Futuristic worlds, disillusioned housewives and racoon eyed grandmothers catch judges’ attention

13 Apr, 2010
AUT Creative Writing Competition

A futuristic world where people choose their appearance, a disillusioned Ponsonby housewife, and an ode to a grandmother were what caught the judges’ attention in the first AUT Creative Writing Competition.

The competition which looked at short stories as well as song lyrics was open to unpublished writers.

The short story section was broken down into two age categories. The winners, judged by New Zealand author Tessa Duder, received a new Sony Vaio laptop (recommended retail $1699) and five hours mentoring with leading New Zealand author Carl Nixon.

Aucklander Rosemary Cullen won the 25+ age category of the short story section with her portrayal of a futuristic dystopia in WYSIWYG.

The story explores the idea that personal image in an e-world has been branded into a product and can be bought and changed at will according to fashion or mood.

Cullen, an Occupational Therapist, mother of three, and soon to be grandmother, has been writing sci-fi fan fiction and her own original sci-fi for around 15 years, but it has only been in the last few years since her children have left home that she has really had a chance to hone her craft.

“You need to be quite self involved and interior when you’re writing. For me I couldn’t be both a mother and a writer. So I did a bit of writing when the children were teenagers, and now that they are all living their own lives I can be selfish enough to write more.”

Twenty-two year old Kate Duggan was the winner for the 15-24 age category of the short story section of the competition with her portrait of a passive and unfulfilled Ponsonby housewife.

Duder described Duggan’s writing as being “especially notable for the accumulation of authentic, beautifully chosen and telling detail,” and called her a “genuinely talented author who knows how to create character, tension and yearning with… the deftest touches.”

Duggan, who is now in her 5th year of medical school, hadn’t picked up a pen to write more than an essay since high school, but after the success of her winning entry Smarts and Follies she intends to keep up her writing.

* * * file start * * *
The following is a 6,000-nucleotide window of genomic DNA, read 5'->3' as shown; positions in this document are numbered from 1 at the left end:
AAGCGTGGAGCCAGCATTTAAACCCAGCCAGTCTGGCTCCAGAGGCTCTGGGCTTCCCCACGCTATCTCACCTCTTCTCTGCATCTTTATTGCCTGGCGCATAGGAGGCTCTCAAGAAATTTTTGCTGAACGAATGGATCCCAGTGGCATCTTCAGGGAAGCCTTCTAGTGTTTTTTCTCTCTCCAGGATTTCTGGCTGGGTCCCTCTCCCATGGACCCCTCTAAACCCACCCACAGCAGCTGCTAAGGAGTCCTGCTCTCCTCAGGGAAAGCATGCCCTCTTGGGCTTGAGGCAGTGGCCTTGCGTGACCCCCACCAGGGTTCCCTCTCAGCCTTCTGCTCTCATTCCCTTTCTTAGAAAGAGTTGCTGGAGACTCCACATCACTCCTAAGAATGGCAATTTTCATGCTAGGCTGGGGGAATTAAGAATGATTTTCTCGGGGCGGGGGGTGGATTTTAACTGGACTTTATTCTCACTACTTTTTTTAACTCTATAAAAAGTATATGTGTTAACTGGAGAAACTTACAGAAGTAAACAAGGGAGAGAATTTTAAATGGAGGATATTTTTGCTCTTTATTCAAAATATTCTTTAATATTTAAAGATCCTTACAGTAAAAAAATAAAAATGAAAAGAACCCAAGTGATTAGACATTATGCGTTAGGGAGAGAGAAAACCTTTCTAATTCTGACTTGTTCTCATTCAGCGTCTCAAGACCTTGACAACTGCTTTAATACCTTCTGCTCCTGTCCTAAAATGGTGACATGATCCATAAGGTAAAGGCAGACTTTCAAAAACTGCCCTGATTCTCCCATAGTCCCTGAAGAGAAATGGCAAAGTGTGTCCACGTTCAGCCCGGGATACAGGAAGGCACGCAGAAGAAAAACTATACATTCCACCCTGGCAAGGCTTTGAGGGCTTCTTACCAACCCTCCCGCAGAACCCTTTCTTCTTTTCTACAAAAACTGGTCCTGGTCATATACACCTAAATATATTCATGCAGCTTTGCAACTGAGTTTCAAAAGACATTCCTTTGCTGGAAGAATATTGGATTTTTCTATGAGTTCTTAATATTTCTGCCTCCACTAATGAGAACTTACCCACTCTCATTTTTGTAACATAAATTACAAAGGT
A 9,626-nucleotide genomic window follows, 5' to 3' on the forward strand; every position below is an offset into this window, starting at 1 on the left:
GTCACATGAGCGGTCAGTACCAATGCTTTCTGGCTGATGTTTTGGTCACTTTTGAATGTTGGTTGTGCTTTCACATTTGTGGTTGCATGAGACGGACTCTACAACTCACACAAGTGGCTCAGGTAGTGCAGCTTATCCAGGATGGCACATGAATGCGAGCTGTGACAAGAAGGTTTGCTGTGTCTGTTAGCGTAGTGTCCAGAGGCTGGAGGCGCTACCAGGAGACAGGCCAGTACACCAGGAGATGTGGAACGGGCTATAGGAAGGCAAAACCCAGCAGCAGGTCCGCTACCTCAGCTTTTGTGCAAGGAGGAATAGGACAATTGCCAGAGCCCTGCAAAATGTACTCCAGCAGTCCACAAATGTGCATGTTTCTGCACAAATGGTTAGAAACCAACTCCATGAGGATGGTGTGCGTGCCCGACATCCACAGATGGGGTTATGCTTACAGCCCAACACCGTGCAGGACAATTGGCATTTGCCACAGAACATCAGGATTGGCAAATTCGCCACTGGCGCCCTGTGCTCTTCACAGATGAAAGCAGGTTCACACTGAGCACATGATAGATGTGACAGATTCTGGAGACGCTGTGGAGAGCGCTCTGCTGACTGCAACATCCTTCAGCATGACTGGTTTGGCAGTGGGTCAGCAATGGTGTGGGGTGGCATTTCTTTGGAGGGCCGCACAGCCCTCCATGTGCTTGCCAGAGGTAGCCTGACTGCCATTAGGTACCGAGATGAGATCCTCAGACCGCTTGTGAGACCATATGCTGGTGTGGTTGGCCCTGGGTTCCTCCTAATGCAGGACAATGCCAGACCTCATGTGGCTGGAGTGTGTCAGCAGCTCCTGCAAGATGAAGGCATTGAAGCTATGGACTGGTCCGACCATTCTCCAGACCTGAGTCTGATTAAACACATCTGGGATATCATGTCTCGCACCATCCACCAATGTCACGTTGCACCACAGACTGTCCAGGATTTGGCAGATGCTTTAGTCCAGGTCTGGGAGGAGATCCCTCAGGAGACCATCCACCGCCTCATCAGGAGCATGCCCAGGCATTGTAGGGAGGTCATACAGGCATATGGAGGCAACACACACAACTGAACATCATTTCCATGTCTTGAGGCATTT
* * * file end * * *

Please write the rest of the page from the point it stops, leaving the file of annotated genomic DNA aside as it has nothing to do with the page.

As the judge of the short story section, Duder says competitions like this for unpublished writers are incredibly important for aspiring writers.

“It’s crucial that unpublished writers be given every possible opportunity to practise their craft. Entering a short story competition takes commitment, to understanding the rules and the genre, sitting down and writing a draft, polishing it, working on the presentation, and finally sending if off before the deadline. These are all skills needed by anyone submitting a manuscript to a publisher. So competitions provide invaluable practise, with the chance of success,” Duder says.

The song lyric competition was judged by bFM representatives Mikey Havoc, Charlotte Ryan and Paul Cowling. The winner received a new Sony Vaio laptop, and the chance to hear their song performed live by a band on bFM Breakfast. The same band will perform the song at a Fancy New Band night which the winner will attend.

Song lyric winner, Murray Williams, works at a high performance door company Albany Door Systems NZ by day, but by night he produces songs about his wife Simone, family, death and all the things in between.

The father of three, and grandfather of two who hails from Onewhero, has been working on his own songs for over ten years but says he never expected it would lead to anything.

“I’m one of those closet home people. I’m sure there are a million of us out there, who just sit at home with the guitar. I’ve got limited ability on the guitar, and limited ability with my vocals, and you just never think you’re going to go any further than your lounge,” Williams says.

His winning song “Racoon Eyes” is about his grandmother who he never met. When he wrote the song he planned it as an alternative rock track, but he says he is excited to hear how it is interpreted by the band.

“It’s going to be great hearing someone else’s interpretation. I really hope it’s completely different to my version, I’m very curious to hear how it turns out.”

The winners will be presented with their prizes at the launch of AUT’s Centre of Creative Writing. Speakers will include AUT representatives, and judges Tessa Duder and bFM host Charlotte Ryan.

Centre for Creative Writing Launch and Creative Writing Competition presentation
Wednesday 5 May, 6pm
Centre for Creative Writing, AUT University, Level 4 Duthie Whyte Building (WY), Cnr Wakefield St and Mayoral Drive

To read finalists stories in the AUT NZ Creative Writing Competition 2009-2010 visit

Centre for Creative Writing

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